Unless you live under a rock, you should know by now that AlphaGo, an artificial intelligence, has beaten a world champion at the game of Go. After Tic Tac Toe, Checker and Chess, Go was the last conventional board games where computers could not beat the best human beings. We have made history!
John Langford reminds us that defeating human beings at Go is not the same thing as achieving, generally, a human-level intelligence. Possibly, the AlphaGo software could be used to play a good game of Chess, but there are other simpler games that are easy for human beings to master, that AlphaGo-like software would find difficult.
Real progress often looks mundane in retrospect. For example, we have improved our health tremendously in the last few decades by smoking less. That does not look like a technological breakthrough, but to the scientists who had to built a case against smoking using science, I am sure it feels like a victory for science.
So how do we assess AlphaGo? Is it real progress or just hype?
Let us put aside the fact that there is clearly hype involved. It is a publicity stunt for Google. Starting today, they will have a much easier time recruiting the best researchers. The value of their brand went up.
But is there any meat?
To put things in perspective, let us recall what the New York Times was telling us in 1997:
When or if a computer defeats a human Go champion, it will be a sign that artificial intelligence is truly beginning to become as good as the real thing. (NYT 1997)
But how did AlphaGo succeed?
AlphaGo uses a lot of hardware. According to their Nature paper:
Evaluating policy and value networks requires several orders of magnitude more computation than traditional search heuristics. To efficiently combine MCTS (Monte Carlo Tree Search) with deep neural networks, AlphaGo uses an asynchronous multi-threaded search that executes simulations on CPUs, and computes policy and value networks in parallel on GPUs. The final version of AlphaGo used 40 search threads, 48 CPUs, and 8 GPUs. We also implemented a distributed version of AlphaGo that exploited multiple machines, 40 search threads, 1,202 CPUs and 176 GPUs. The Methods section provides full details of asynchronous and distributed MCTS.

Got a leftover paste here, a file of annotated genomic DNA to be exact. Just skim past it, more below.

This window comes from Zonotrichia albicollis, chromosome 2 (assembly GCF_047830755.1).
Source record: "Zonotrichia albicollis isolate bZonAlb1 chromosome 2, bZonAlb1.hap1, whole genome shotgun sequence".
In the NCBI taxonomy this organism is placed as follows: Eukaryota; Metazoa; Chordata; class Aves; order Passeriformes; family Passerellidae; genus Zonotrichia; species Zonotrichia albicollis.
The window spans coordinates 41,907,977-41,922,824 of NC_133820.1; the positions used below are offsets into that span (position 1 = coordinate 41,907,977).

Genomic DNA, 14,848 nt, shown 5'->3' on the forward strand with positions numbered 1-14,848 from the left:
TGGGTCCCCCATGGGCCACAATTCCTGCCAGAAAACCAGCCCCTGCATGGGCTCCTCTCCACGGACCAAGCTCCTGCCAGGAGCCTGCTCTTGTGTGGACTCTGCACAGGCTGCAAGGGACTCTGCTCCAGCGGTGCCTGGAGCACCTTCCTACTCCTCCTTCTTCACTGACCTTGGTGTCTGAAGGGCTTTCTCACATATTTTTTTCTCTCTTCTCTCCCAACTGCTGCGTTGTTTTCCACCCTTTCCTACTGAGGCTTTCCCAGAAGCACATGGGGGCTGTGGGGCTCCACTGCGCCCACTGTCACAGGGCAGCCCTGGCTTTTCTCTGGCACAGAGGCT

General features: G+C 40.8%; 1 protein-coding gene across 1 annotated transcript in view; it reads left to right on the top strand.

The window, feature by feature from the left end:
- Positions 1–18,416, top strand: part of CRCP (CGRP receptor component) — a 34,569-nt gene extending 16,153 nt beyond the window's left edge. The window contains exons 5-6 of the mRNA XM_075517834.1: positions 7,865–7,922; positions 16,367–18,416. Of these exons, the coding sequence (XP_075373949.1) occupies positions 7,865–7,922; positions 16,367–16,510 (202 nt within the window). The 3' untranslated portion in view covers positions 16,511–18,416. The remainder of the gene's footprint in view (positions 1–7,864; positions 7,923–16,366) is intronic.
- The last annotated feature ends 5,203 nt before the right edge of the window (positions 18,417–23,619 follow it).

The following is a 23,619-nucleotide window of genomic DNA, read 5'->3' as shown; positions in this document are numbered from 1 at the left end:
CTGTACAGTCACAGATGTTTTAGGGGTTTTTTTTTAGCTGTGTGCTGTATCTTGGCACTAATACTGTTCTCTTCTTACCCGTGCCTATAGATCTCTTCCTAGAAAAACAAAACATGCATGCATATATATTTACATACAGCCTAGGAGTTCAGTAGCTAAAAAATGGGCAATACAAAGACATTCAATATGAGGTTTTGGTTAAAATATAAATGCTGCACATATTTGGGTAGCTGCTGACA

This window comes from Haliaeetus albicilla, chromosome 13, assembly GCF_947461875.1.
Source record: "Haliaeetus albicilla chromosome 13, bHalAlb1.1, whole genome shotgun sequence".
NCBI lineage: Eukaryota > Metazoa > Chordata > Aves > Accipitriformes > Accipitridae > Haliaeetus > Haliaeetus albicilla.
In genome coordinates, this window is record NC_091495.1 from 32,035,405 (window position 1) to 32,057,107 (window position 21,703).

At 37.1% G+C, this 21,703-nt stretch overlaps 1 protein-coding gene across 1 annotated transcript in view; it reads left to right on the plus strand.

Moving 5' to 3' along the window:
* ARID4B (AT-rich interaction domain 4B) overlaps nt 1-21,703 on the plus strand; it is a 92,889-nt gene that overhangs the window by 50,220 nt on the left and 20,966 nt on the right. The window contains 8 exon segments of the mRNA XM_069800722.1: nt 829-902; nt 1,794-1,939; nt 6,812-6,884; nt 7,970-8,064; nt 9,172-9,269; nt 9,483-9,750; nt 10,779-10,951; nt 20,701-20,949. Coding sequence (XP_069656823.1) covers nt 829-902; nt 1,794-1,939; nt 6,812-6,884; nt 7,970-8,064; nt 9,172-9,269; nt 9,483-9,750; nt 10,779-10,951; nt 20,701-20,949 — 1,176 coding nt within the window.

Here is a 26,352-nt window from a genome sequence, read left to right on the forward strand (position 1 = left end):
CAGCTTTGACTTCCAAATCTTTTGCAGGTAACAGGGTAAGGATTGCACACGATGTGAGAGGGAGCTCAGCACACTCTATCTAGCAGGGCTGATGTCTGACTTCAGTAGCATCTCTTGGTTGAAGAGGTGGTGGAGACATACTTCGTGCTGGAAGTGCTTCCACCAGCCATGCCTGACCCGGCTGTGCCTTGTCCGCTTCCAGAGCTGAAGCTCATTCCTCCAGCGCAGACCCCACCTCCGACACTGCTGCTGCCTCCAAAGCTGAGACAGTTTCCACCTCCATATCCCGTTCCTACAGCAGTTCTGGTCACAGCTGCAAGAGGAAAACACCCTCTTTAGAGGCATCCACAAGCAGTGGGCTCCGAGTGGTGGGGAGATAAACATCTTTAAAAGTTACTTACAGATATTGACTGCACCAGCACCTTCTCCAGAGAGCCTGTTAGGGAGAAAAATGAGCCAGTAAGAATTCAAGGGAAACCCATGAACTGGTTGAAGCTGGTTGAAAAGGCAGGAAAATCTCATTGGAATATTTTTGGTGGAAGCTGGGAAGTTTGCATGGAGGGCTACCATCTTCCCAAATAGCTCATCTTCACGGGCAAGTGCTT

Miles Brundage wrote a critical analysis of the more recent incarnation of AlphaGo:
AlphaGo (…) used 280 GPUs and 1920 CPUs. This is significantly more computational power than any prior reported Go program used, and a lot of hardware in absolute terms.
Deep Blue, the system that defeated Kasparov, had 11 GFLOPS whereas a modern iPhone has close to 200 GFLOPS. A single GPU today can deliver about 7000 GFLOPS. So AlphaGo has computing capabilities that are maybe hundreds of thousands of times what Deep Blue had.
Simply put, we should not be surprised if we get qualitatively different results when we throw hundreds of time more power behind it.
If “all” it takes to build superhuman intelligences is more hardware… and the ability to use it… then it is good news. Though hundreds of GPUs and thousands of CPUs is a lot, Google, Amazon, Microsoft, the NSA, Apple… could all throw a lot more power at the problem.
Does it make sense that more computation power, coupled with relatively simple algorithms, could be the path to superhuman intelligence? Naively, I’d ask why not?
It looks like all we need is the right hardware, a regular team of great scientists and engineers, and a few short years. No need for great unpredictable conceptual breakthroughs. No need for thousands of people.
I predict that if researchers today could look at the software of our personal assistants in the future, they would be disappointed. “That’s all it does? We knew about most of these techniques in 2016…”
Update: At its annual conference in May 2016, Google announced that AlphaGo has been running on custom hardware, the Tensor Processing Unit, which is reportedly 10 times faster than anything else on a per-Watt basis.